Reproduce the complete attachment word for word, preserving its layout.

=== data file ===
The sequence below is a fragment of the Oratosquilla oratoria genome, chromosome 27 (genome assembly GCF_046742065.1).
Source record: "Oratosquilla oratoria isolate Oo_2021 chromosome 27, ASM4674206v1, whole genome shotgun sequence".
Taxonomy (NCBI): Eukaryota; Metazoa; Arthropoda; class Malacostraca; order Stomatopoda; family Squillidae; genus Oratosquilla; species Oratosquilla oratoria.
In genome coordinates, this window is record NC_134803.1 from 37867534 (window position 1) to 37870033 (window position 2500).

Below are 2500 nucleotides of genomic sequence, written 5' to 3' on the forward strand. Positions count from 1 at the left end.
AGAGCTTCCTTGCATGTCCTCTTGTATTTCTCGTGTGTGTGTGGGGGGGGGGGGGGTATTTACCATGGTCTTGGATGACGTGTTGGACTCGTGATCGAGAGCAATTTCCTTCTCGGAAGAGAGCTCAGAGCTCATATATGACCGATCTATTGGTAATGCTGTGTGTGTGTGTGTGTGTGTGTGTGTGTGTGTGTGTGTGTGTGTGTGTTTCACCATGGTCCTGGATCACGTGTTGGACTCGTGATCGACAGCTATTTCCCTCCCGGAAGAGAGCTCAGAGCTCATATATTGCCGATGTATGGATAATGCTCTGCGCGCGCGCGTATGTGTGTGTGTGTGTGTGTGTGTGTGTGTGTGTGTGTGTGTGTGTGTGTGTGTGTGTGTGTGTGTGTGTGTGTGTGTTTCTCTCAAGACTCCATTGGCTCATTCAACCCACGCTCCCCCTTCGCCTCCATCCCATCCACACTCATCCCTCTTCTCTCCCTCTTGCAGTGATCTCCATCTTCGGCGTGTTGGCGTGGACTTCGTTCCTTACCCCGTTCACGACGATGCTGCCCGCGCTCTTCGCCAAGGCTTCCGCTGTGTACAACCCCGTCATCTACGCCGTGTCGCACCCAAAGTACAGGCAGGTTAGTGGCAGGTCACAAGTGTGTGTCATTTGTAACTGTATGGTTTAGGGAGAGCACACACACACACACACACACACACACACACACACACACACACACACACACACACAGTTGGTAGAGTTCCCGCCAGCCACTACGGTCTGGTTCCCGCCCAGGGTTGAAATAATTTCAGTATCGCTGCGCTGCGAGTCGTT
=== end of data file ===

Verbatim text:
The sequence below is a fragment of the Oratosquilla oratoria genome, chromosome 27 (genome assembly GCF_046742065.1).
Source record: "Oratosquilla oratoria isolate Oo_2021 chromosome 27, ASM4674206v1, whole genome shotgun sequence".
Taxonomy (NCBI): Eukaryota; Metazoa; Arthropoda; class Malacostraca; order Stomatopoda; family Squillidae; genus Oratosquilla; species Oratosquilla oratoria.
In genome coordinates, this window is record NC_134803.1 from 37867534 (window position 1) to 37870033 (window position 2500).

Below are 2500 nucleotides of genomic sequence, written 5' to 3' on the forward strand. Positions count from 1 at the left end.
AGAGCTTCCTTGCATGTCCTCTTGTATTTCTCGTGTGTGTGTGGGGGGGGGGGGGGTATTTACCATGGTCTTGGATGACGTGTTGGACTCGTGATCGAGAGCAATTTCCTTCTCGGAAGAGAGCTCAGAGCTCATATATGACCGATCTATTGGTAATGCTGTGTGTGTGTGTGTGTGTGTGTGTGTGTGTGTGTGTGTGTGTGTGTGTTTCACCATGGTCCTGGATCACGTGTTGGACTCGTGATCGACAGCTATTTCCCTCCCGGAAGAGAGCTCAGAGCTCATATATTGCCGATGTATGGATAATGCTCTGCGCGCGCGCGTATGTGTGTGTGTGTGTGTGTGTGTGTGTGTGTGTGTGTGTGTGTGTGTGTGTGTGTGTGTGTGTGTGTGTGTGTGTGTTTCTCTCAAGACTCCATTGGCTCATTCAACCCACGCTCCCCCTTCGCCTCCATCCCATCCACACTCATCCCTCTTCTCTCCCTCTTGCAGTGATCTCCATCTTCGGCGTGTTGGCGTGGACTTCGTTCCTTACCCCGTTCACGACGATGCTGCCCGCGCTCTTCGCCAAGGCTTCCGCTGTGTACAACCCCGTCATCTACGCCGTGTCGCACCCAAAGTACAGGCAGGTTAGTGGCAGGTCACAAGTGTGTGTCATTTGTAACTGTATGGTTTAGGGAGAGCACACACACACACACACACACACACACACACACACACACACACACACACACACACAGTTGGTAGAGTTCCCGCCAGCCACTACGGTCTGGTTCCCGCCCAGGGTTGAAATAATTTCAGTATCGCTGCGCTGCGAGTCGTT